Posted on October 11, 2022
A seafarer and master mariner himself, Jensen saw the need for a high-quality maritime recruitment company that was independent and focused solely on the selection and management of crews, so he founded Danica in 2013.
Let’s start with you. Tell us about yourself – your background and education.
I am from Denmark and grew up in a seafaring family. Both my grandfathers were sailors, and my uncle was a captain and later became a pilot in Denmark. When I was a teenager I spent my summer vacations with my uncle, and he took me on the vessels he piloted. They were smaller, multipurpose vessels operating on the fjords in Denmark and also deep-sea pilotage in Danish waters. I was very impressed with the navigation at night-time using radars and lighthouses (this was before ECDIS was even thought of), and that sparked my interest in navigation and becoming a deck officer.
Did you go to sea?
I went to sea at 17 as a messman. Later I went to seaman’s school and became a cadet before taking my exam as a master mariner at a Danish maritime academy. I served as an officer on container vessels, bulk carriers and ferries and eventually had command on seismic vessels. In addition to my nautical education, I later took a degree in organization and human resources management at a Danish business college.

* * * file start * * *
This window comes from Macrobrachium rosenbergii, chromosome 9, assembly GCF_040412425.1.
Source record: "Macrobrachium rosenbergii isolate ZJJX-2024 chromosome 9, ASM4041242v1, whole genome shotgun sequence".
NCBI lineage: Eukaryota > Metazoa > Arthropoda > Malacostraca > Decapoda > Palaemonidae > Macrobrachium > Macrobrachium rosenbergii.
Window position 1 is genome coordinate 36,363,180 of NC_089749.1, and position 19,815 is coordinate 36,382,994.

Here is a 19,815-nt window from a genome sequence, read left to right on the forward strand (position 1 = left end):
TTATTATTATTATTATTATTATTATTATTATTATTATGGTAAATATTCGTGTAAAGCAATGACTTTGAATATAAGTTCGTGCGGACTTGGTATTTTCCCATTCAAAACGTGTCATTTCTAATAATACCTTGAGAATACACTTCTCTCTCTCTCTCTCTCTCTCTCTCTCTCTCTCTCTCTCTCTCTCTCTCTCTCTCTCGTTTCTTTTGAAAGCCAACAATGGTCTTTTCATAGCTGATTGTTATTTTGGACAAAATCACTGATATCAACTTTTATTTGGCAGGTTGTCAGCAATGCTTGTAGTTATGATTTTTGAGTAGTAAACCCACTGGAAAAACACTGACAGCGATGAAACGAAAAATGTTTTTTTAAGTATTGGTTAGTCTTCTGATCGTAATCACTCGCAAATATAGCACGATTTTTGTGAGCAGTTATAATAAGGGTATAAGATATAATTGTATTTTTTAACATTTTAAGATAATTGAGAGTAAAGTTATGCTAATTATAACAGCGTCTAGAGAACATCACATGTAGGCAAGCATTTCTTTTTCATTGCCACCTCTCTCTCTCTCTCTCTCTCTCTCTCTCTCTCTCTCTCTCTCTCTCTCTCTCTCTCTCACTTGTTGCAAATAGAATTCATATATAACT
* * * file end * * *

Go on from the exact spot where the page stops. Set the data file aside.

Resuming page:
When did you come ashore?
I came ashore in the management company of the seismic vessels and was a combined safety superintendent and crewing officer. Later I was operations manager stationed in Greece, overseeing the operations of a Danish-Greek ferry company, following which I became fleet director in a Danish ferry company and managing director. I then spent nine years with Bernhard Schulte Shipmanagement in Germany, ending as the Group HR-Marine Manning Director.
Wow, quite a career! When did you found Danica Crewing Specialists?
In 2009 I was the cofounder of Nordic Hamburg Shipmanagement, and in 2013 I founded Danica Crewing Specialists.
What led you to found Danica? What was your vision for the company at the time?
I saw there was a need for a high-quality recruitment and manning service company that always acted in the interests of the owners/employers and was independent of other affiliations – i.e., not part of a technical manager. A company that only focused on the selection of crews and the human element. That vision turned out to be right, and Danica has developed well in the years since. A more personal reason for starting Danica was that being the founder of the company gave me the chance to apply my own ideas.
Give us a brief overview of the company’s growth and some of the milestones over the years.
The early base of Danica was Ukraine and Ukrainian seafarers. I first went to Ukraine for business in 2000, and since then I’ve been there frequently and developed a very good network in the country. That’s why I started Danica in Ukraine. We had a few clients to start with but soon attracted the crewing arm of a large Italian owner who transferred all its Ukrainian crew to Danica, which was a great kick-start for us. We still have them as clients!
Another milestone was when we added our training center focusing on leadership – a vital skill for officers. Opening additional offices were also milestone steps along the way. We’ve just opened a recruitment office in Batumi, Georgia and an operations coordination center in Cyprus, and it’s rewarding to see how readily our tried-and-tested systems are scalable.